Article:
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Project Milwaukee
10:38 am
Mon November 17, 2008

Economics of Aging

Keith Bender is an associate professor of economics at the University of Wisconsin-Milwaukee who specializes in the economics of aging. He discusses with Lake Effect’s Mitch Teich the economic realities of living longer.

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Project Milwaukee
10:35 am
Mon November 17, 2008

Medical Homes

Dr. Shaili Jain is a psychiatrist with Aurora Behavioral Health Services, a professor of psychiatry at the Medical College of Wisconsin, and a regular contributor to Lake Effect. She wrote a book about the relationship between physicians and drug companies, and she maintains a website about doctors’ bedside manners. She tells Mitch Teich about a new model, called the Medical Home Model, which seeks to address both the primary care shortage- and the issue of coordinating care among a patient’s continuum of providers.

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Project Milwaukee
10:33 am
Mon November 17, 2008

Judy Steininger Will Not Go Gently

Lake Effect contributor Judy Steininger is a Professor Emerita at the Milwaukee School of Engineering, where she teaches chemistry and literature classes. In her personal essay, she is thinking aloud about the end result of aging, and what it means for the here and now.

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Project Milwaukee
10:31 am
Mon November 17, 2008

Geriatricians Ease Growing Pains

Bob Merino

Doctors who treat older people are in high demand these days and with an aging population that trend is expected to grow. As part of our Project Milwaukee series on aging and wellness, WUWM’s LaToya Dennis examines the role geriatricians play in the lives of their patients.

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Project Milwaukee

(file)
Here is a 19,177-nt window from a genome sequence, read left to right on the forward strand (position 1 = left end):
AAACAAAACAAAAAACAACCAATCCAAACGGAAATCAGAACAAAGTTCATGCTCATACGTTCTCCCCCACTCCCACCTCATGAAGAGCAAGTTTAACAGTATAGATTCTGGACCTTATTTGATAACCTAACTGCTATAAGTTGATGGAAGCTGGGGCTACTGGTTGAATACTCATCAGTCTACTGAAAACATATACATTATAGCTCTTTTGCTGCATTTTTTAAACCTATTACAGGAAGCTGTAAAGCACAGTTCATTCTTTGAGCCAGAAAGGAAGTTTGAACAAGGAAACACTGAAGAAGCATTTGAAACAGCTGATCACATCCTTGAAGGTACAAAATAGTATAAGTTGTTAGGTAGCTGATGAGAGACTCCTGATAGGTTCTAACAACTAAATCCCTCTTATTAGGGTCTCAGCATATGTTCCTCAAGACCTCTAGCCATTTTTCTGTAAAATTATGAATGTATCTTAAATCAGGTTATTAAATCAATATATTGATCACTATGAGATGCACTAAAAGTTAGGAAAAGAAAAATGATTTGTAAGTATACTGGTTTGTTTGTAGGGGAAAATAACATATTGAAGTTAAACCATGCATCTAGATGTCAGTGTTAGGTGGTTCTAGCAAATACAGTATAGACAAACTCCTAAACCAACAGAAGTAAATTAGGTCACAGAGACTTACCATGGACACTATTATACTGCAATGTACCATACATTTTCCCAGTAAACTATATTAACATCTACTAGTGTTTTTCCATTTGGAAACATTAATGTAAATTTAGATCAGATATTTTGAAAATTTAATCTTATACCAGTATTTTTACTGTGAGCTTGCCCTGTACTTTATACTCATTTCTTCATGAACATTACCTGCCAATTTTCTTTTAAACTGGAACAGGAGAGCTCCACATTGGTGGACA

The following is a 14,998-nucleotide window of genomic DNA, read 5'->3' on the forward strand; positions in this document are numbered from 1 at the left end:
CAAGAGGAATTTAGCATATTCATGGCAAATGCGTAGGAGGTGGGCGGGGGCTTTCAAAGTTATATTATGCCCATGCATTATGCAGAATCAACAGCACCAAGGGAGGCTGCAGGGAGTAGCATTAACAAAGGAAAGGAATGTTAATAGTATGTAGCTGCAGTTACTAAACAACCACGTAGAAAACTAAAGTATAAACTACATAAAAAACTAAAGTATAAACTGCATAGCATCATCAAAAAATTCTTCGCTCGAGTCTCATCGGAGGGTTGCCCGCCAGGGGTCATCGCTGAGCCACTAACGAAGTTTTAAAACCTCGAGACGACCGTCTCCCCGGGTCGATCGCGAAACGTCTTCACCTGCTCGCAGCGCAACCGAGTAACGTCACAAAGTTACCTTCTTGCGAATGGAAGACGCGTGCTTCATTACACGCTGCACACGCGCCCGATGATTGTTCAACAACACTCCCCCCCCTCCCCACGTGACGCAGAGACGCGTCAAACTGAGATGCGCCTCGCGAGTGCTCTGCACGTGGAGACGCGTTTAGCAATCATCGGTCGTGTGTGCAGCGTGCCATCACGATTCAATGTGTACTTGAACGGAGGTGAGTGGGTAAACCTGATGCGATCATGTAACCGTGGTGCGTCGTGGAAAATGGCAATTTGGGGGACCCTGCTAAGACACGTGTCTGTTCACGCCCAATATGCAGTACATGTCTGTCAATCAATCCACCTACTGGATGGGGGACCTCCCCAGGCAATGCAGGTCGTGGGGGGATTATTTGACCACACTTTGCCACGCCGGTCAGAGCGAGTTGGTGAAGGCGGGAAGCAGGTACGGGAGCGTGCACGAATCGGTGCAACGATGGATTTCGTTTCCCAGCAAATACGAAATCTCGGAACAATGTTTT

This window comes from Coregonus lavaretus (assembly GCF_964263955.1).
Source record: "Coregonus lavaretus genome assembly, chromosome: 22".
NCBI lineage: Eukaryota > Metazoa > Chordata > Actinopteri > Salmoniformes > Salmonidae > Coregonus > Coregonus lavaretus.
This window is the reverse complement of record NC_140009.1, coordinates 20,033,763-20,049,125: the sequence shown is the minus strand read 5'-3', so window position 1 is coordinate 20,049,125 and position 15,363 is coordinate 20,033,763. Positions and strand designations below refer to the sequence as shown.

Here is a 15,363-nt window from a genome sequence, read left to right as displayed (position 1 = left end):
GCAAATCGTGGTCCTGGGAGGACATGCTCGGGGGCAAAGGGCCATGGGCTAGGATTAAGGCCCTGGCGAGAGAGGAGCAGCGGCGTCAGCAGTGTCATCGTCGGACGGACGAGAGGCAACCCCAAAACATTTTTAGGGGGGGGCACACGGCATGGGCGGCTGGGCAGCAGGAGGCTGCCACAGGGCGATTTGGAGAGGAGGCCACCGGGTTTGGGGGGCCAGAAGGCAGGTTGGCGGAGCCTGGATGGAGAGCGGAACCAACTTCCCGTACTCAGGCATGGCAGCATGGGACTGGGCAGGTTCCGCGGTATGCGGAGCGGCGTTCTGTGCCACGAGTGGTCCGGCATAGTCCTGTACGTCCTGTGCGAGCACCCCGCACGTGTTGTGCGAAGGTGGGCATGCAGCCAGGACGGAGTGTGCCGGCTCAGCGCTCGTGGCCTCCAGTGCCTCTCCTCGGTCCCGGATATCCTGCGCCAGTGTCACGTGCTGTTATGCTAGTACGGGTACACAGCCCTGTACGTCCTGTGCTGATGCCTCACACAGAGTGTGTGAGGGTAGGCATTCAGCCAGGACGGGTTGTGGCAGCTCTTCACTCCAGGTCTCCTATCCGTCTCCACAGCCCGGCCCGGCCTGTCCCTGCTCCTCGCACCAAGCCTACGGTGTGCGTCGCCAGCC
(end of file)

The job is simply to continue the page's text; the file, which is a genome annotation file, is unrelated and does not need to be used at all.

10:27 am
Fri November 14, 2008

Julie Rovner on Policy

Julie Rovner is NPR’s national health policy correspondent. She’s also the author of Health Care Politics and Policy A to Z, now in its third edition, published by CQ Press. She joined us on the line from NPR in Washington. Rovner tells Lake Effect’s Mitch Teich that the last time there was a concerted health care reform effort in this country - in 1993 - there was also a Democratic Congress and a new Democratic president. But she says circumstances have changed a lot since then.

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Project Milwaukee
10:25 am
Fri November 14, 2008

Patrick Flaherty on Policy, Too

Patrick Flaherty is the Wisconsin Coordinator of the national health care advocacy group Healthcare United. He was a candidate for the Milwaukee Common Council earlier this year. He spoke with Dan Harmon the health care landscape and some options for reform.

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Project Milwaukee
10:22 am
Fri November 14, 2008

Barack Obama Makes Me Feel Old

Liam Callanan is a regular Lake Effect contributor and an author. He also teaches creative writing as an associate professor of English at UW-Milwaukee. In his personal essay for the Wise Today, Well Tomorrow mini series, he says that the new president makes him feel old.

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Project Milwaukee
10:19 am
Fri November 14, 2008

Thinking Ahead

Next week, WUWM will present a series on aging and wellness. We’ll explore how people can best position themselves to live long, healthy lives. As a kick-off, we asked our colleagues if they’re on the right track. We sampled our co-workers at WUWM, asking if they're think ahead and planning for life in their 60s, 70s, 80s and beyond.

If they are any indication of the general population, people are thinking ahead and paying keen attention to the older crowd. We start with two voices you hear frequently on WUWM, Susan Bence and Mitch Teich.

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Arts & Culture
8:12 am
Tue October 7, 2008

She Aint Heavy

Not content with just carrying their wives across the threshold upon getting married, some couples in northern Wisconsin revisit this momentous occasion by carrying their wives in the second annual Wife Carrying Competition in Minocqua.

WUWM's Susan Bence documents the fun in this feature story.

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Baseball
1:13 pm
Fri September 12, 2008

Efforts to Get Black Kids Back to Baseball

Kids play their final T-Ball game of the season on Milwaukee's north side.

The Milwaukee Brewers have one of the best records in baseball this season and could make the playoffs for the first time in a quarter-century. What also makes the team noteworthy is that it has more African American players than most other teams. While Major League Baseball has spent $20 million trying to keep the sport alive in inner cities -- and likes to recall the days of Jackie Robinson breaking the color barrier -- interest among black children seems to have dwindled. But WUWM’s Erin Toner found players and supporters in Milwaukee working to reverse the trend.

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